Copland: Four Dance Episodes from Rodeo

Howdy y’all! We’re jumping right into Copland’s Four Dance Episodes from Rodeo today so put on your cowboy boots, saddle up and let’s wrangle this great piece of American music!

Rope ’em cowgirl!

PIECE: Four Dance Episodes from Rodeo

COMPOSER: Aaron Copland

DATE: 1942–43

ERA: 20th C

GOOD FOR: Long road trips across the American West/Dancing in cowboy boots alone in your apartment.

Let’s start with a brief bio of who Aaron Copland was. He was referred to by his peers as “the Dean of American Composers” and I think many people would still agree to that title today. He was born in Brooklyn, NY in 1900 to a family of Russian Jewish immigrants, although Copland himself was not particularly religious. By age 15 he had decided to become a composer, though apparently he’d been writing music since he was eight, and so he began taking formal composition lessons. He eventually made his way to Paris to study with the famed Nadia Boulanger (who was a badass herself).

Copland created what he called “vernacular”, purposely accessible style to Americans. He created an “American” style in classical music, although Copland’s inspiration to create the sound of America through folk songs seems to have been inspired by his friend, Mexican nationalist composer Carlos Chávez. So like many beloved aspects of the American western culture, we have Mexico to thank for this! Gracias Méjico!

Copland is famous for his use of “perfect” intervals which create a sensation of wide open spaces and simplicity. There’s a beautiful Copland quote where he says “I felt it was worth the effort to see if I couldn’t say what I had to say in the simplest possible terms. As I see it, music that is born complex is not inherently better or worse than music that is born simple.”

Now let’s get into the work!


First of all, lemme clear something up about pronunciation here. You’re going to hear a lot of people call this Ro-DAY-o. Nobody seems to be able to pinpoint a better reason for this than that the ballet community was sort of horrified to be doing something so…ugh… American and so they adopted a Spanish pronunciation to make it seem fancier to their fancy dance friends. I called it rodayo for years and now I am leading the charge to ditch elitism and call it Ro-dee-o! Down with elitism! Hooray for cowboys!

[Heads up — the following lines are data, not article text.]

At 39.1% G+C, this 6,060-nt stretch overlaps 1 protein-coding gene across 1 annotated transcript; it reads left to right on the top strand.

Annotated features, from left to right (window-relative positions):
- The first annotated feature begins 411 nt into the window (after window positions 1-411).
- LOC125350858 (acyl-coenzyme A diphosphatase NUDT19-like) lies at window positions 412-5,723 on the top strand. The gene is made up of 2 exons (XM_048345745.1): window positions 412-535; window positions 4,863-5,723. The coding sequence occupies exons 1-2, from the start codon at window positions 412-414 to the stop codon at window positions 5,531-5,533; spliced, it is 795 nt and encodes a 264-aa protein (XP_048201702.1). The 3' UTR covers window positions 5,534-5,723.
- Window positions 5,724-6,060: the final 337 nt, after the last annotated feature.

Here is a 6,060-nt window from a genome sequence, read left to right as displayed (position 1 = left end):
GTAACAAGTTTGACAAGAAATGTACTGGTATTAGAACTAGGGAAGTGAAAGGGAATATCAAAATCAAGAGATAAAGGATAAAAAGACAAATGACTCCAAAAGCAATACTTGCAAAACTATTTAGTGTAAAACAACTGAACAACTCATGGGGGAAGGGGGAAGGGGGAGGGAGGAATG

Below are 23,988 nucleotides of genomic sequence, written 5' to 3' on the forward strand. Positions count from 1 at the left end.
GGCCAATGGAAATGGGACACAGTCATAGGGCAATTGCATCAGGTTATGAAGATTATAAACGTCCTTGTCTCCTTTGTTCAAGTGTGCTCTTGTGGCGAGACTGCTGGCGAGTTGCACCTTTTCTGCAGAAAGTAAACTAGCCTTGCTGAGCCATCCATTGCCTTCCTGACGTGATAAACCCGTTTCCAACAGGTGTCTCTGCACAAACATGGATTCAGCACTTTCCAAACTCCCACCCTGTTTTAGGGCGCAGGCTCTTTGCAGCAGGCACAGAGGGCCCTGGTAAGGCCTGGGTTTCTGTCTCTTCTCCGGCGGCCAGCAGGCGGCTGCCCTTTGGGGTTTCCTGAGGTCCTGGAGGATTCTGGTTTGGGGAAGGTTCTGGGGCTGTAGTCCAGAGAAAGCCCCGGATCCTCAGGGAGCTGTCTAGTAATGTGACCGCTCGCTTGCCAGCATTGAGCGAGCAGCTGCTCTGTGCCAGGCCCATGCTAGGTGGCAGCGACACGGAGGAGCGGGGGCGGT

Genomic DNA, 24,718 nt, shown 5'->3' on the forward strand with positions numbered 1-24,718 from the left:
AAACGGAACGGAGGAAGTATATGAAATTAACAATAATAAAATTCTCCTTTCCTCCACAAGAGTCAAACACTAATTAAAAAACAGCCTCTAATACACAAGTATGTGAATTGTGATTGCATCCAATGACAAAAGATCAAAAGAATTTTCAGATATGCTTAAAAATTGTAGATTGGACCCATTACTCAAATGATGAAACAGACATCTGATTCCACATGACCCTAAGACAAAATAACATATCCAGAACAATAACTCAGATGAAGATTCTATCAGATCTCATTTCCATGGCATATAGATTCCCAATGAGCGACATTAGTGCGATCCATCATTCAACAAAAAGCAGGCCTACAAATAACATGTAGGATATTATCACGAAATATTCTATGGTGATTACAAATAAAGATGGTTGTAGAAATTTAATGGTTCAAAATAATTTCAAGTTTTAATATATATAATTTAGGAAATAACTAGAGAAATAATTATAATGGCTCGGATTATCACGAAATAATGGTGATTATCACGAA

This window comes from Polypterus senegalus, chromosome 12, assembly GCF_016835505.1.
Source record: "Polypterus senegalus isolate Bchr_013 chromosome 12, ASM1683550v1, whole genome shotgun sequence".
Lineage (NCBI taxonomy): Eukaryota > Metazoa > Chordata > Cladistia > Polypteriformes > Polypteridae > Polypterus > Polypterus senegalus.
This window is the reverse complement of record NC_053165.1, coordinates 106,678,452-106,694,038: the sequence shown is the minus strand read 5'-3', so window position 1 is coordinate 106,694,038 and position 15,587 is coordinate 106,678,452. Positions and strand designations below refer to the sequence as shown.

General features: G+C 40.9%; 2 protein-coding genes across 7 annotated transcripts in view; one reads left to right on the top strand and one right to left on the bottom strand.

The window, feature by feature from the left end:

Aaron Copland had recently composed a western themed ballet, Billy the Kid, and so he was pretty reticent when the relatively unknown choreographer Agnes DeMille approached him and asked him to write a second western ballet she described as “Taming of the Shrew with cowboys.” By reticent I mean he laughed in her face and DeMille told him to “go straight to Hell.”

And that’s the end of the post kids!

Just kidding, Copland called and invited her over for tea the next day.

When this work premiered in 1942 at the Met, it was a far from perfect performance (someone forgot an entrance, leaving poor DeMille onstage alone to improvise for 64 bars among other mishaps) and yet still wildly popular. Rodgers and Hammerstein were there and immediately afterward asked DeMille to choreograph their upcoming Oklahoma! (so if you’ve seen the film and remember that kinda weird extended ballet sequence... that’s what DeMille’s style is all about).

In 1943 Copland rearranged the music as a symphonic suite for orchestra, which didn’t involve too many drastic changes except removing the middle movement of the ballet “Ranch House Dance Party” and minor changes to the last two movements. Left with four movements, the work resembles a typical Symphonic form: big opening movement, slow movement, minuet and a finale. It premiered at the Boston Pops and has achieved even more success in this form.

Like…a LOT of success. By the time you get to the fourth movement you will probably be going OH I’ve heard this before. It’s directly quoted in beef commercials and Vegas fountain shows, and unsubtly the basis for the Magnificent Seven theme and training music in An American Tail: Fievel Goes West.


We gotta talk about the plot in this, we just gotta. Even though this is the symphonic suite. DeMille had already blocked out the ballet to her own transcriptions of folk tunes before she even asked Copland to begin composing, so the plot begat the music rather than the other way around, making it completely integral to the dance episodes as well. We’ll go movement by movement but I want to include this great synopsis from Jack Anderson for the New York Times:

”Rodeo” is a charming comedy about a tomboyish Cowgirl who likes to ride alongside the men on her ranch and who romantically longs for that ranch’s handsome but arrogant Head Wrangler. When he spurns her, she becomes friendly with the good-natured Champion Roper, who suggests that she might seem more attractive if she wore something other than dusty ranch pants.